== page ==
Preliminary assessments by scientists from Russia, the University of Florida, and the University of Alaska Fairbanks indicate that loess permafrost, which covers more than a million square kilometers in Siberia and Alaska, is a large carbon reservoir with the potential to be a significant contributor of atmospheric carbon, yet it is seldom incorporated into analyses of changes in global carbon reservoirs.
“The unique aspect of the Siberian loess permafrost is that it is quite deep – 20 to 40 meters - and has a surprisingly high carbon concentration at depth for a mineral soil,” said Terry Chapin, co-author from the Institute of Arctic Biology at UAF. “This paper explains the processes that led to the accumulation of large amounts of soil carbon and the processes that could lead to its return to the atmosphere.”
The largest carbon reservoir on Earth is the ocean, which scientists estimate holds about 40,000 gigatons; soils contain about 2,500 Gt and vegetation about 650 Gt. According to the authors, about 500 Gt of carbon are contained in the thaw-threatened loess, also called yedoma, of Siberia and Alaska.
“I was surprised, because it is unusual to find major new large carbon stocks,” Chapin said. “We have spent more than five years discussing among ourselves all the details of the calculations, because initially I did not believe that the pool could be both so large and so decomposible (once thawed).”
Permafrost has been seldom incorporated into global carbon budgets in part because the “... size of the carbon pool was so poorly quantified ... and in part because global data bases for soils have been standardized to provide data only for the top meter of soil,” Chapin said. “People know about carbon in permafrost - it’s not a trivial amount,” said Ted Schuur, co-author from the University of Florida. “Normally, scientists look for carbon in the upper layers of permafrost where organic matter decomposes.”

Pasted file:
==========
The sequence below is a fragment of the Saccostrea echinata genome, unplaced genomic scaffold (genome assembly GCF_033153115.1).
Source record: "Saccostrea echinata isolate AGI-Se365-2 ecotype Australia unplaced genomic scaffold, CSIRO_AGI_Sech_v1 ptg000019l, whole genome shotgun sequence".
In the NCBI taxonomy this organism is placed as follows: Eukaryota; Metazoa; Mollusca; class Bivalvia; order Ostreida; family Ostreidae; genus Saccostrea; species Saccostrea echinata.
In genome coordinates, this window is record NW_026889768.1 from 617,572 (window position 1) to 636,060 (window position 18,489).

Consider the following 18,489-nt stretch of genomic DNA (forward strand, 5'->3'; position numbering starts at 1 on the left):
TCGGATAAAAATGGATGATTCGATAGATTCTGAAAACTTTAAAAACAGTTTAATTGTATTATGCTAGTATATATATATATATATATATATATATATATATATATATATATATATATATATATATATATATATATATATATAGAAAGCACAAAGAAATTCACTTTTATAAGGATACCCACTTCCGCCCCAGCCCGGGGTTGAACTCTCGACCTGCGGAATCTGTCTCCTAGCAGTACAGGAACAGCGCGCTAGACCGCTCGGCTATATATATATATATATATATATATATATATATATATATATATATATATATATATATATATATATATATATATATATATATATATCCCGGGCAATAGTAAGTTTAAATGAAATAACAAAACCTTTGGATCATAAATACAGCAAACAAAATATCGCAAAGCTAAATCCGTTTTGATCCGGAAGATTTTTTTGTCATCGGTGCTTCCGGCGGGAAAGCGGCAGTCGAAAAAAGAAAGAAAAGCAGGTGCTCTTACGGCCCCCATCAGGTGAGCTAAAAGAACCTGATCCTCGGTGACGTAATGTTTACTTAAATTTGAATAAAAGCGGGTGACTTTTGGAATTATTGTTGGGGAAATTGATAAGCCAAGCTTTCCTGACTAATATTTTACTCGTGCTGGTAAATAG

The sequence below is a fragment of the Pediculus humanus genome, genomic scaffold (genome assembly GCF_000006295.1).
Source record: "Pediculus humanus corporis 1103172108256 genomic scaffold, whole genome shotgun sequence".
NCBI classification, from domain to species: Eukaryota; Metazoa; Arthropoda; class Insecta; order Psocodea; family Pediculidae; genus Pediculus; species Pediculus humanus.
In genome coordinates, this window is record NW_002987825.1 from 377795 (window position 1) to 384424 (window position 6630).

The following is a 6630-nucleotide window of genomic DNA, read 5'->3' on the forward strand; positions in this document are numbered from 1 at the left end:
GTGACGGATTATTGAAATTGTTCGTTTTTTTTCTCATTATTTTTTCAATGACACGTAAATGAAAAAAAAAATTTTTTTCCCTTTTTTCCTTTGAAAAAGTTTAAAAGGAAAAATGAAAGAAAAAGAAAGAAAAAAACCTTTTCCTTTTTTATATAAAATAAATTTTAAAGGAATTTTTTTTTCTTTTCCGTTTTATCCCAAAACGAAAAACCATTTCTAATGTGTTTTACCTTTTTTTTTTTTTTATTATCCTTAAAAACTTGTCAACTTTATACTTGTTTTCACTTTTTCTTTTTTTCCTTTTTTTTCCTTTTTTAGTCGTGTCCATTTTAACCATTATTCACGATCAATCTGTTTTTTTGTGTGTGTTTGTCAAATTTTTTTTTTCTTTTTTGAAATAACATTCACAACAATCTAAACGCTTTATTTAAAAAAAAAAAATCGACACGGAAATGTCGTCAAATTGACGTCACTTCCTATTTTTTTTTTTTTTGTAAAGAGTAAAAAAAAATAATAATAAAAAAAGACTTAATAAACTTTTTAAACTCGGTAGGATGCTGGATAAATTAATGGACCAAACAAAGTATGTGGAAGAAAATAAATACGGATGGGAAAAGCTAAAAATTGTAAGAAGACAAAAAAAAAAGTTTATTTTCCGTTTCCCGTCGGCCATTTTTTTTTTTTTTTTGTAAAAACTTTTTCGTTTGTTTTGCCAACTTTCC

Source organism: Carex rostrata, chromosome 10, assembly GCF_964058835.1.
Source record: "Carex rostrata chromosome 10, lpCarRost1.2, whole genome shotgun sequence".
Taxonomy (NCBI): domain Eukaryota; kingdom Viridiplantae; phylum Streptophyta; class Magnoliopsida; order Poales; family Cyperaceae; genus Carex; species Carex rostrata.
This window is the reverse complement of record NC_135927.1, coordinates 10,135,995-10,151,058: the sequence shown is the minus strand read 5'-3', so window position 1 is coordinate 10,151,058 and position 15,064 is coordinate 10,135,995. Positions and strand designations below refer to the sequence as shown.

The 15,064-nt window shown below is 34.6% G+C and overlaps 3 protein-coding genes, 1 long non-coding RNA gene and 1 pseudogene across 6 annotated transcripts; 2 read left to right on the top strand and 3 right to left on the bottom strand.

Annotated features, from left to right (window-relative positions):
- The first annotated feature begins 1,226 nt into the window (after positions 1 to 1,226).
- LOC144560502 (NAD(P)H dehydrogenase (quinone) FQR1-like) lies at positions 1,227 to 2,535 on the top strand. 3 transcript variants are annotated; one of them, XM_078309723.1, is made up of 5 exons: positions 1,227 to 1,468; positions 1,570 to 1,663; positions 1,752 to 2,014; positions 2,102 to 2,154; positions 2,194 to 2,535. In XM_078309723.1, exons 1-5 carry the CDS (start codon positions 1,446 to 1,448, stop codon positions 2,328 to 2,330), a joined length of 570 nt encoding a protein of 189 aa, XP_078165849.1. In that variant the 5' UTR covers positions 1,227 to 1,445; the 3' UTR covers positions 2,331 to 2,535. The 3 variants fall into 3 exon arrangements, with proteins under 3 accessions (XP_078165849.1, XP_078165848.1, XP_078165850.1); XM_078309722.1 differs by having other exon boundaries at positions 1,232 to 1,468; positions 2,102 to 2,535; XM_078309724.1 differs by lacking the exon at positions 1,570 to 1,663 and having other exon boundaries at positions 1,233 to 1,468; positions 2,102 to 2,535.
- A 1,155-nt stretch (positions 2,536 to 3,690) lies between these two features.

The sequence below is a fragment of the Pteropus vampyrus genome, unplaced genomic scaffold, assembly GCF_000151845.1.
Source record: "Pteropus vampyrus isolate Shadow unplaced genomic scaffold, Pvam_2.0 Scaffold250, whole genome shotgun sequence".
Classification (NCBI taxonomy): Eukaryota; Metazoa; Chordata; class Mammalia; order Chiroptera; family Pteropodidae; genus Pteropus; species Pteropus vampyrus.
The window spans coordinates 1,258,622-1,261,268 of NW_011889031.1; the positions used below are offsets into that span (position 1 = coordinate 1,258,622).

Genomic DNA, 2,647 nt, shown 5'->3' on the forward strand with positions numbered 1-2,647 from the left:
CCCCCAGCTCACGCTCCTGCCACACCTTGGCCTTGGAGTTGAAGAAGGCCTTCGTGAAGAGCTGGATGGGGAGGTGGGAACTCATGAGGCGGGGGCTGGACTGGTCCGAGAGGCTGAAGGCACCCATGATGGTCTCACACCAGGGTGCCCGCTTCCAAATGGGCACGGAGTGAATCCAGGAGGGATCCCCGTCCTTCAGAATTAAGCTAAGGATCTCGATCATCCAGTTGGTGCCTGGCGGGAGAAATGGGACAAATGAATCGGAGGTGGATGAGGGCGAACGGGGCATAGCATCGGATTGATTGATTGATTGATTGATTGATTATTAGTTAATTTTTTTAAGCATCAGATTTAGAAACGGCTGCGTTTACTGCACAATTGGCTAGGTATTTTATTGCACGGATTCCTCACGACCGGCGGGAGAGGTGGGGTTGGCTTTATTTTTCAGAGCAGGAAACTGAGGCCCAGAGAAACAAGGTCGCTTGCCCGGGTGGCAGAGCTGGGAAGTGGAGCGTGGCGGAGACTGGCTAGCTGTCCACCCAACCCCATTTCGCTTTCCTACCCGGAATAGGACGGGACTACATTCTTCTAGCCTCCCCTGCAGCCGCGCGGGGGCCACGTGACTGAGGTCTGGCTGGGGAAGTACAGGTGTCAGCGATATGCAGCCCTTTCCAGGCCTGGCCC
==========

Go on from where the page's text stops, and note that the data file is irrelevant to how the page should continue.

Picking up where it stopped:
Laboratory and field experiments by the scientists demonstrate that the organic matter in yedoma decomposes quickly when it is thawed and produces rates of carbon release similar to those of productive northern grassland soils. “If these rates continue as field observations suggest, most carbon in recently thawed yedoma will be released within a century - a striking contrast to the preservation of carbon for tens of thousands of years when frozen in permafrost,” state the authors.
The National Science Foundation provided financial support for this research.
Marie Gilbert | EurekAlert!
Thawing permafrost produces more methane than expected
20.03.2018 | GFZ GeoForschungsZentrum Potsdam, Helmholtz Centre
Wandering greenhouse gas
16.03.2018 | Alfred-Wegener-Institut, Helmholtz-Zentrum für Polar- und Meeresforschung
A new scenario seeking to explain how Mars' putative oceans came and went over the last 4 billion years implies that the oceans formed several hundred million...
For the first time, an interdisciplinary team from the University of Basel has succeeded in integrating artificial organelles into the cells of live zebrafish embryos. This innovative approach using artificial organelles as cellular implants offers new potential in treating a range of diseases, as the authors report in an article published in Nature Communications.
In the cells of higher organisms, organelles such as the nucleus or mitochondria perform a range of complex functions necessary for life. In the networks of...
Animal photoreceptors capture light with photopigments. Researchers from the University of Göttingen have now discovered that these photopigments fulfill an...
On 15 March, the AWI research aeroplane Polar 5 will depart for Greenland. Concentrating on the furthest northeast region of the island, an international team...
The world’s second-largest ice shelf was the destination for a Polarstern expedition that ended in Punta Arenas, Chile on 14th March 2018. Oceanographers from...
19.03.2018 | Event News
16.03.2018 | Event News
13.03.2018 | Event News
20.03.2018 | Physics and Astronomy
20.03.2018 | Physics and Astronomy
20.03.2018 | Earth Sciences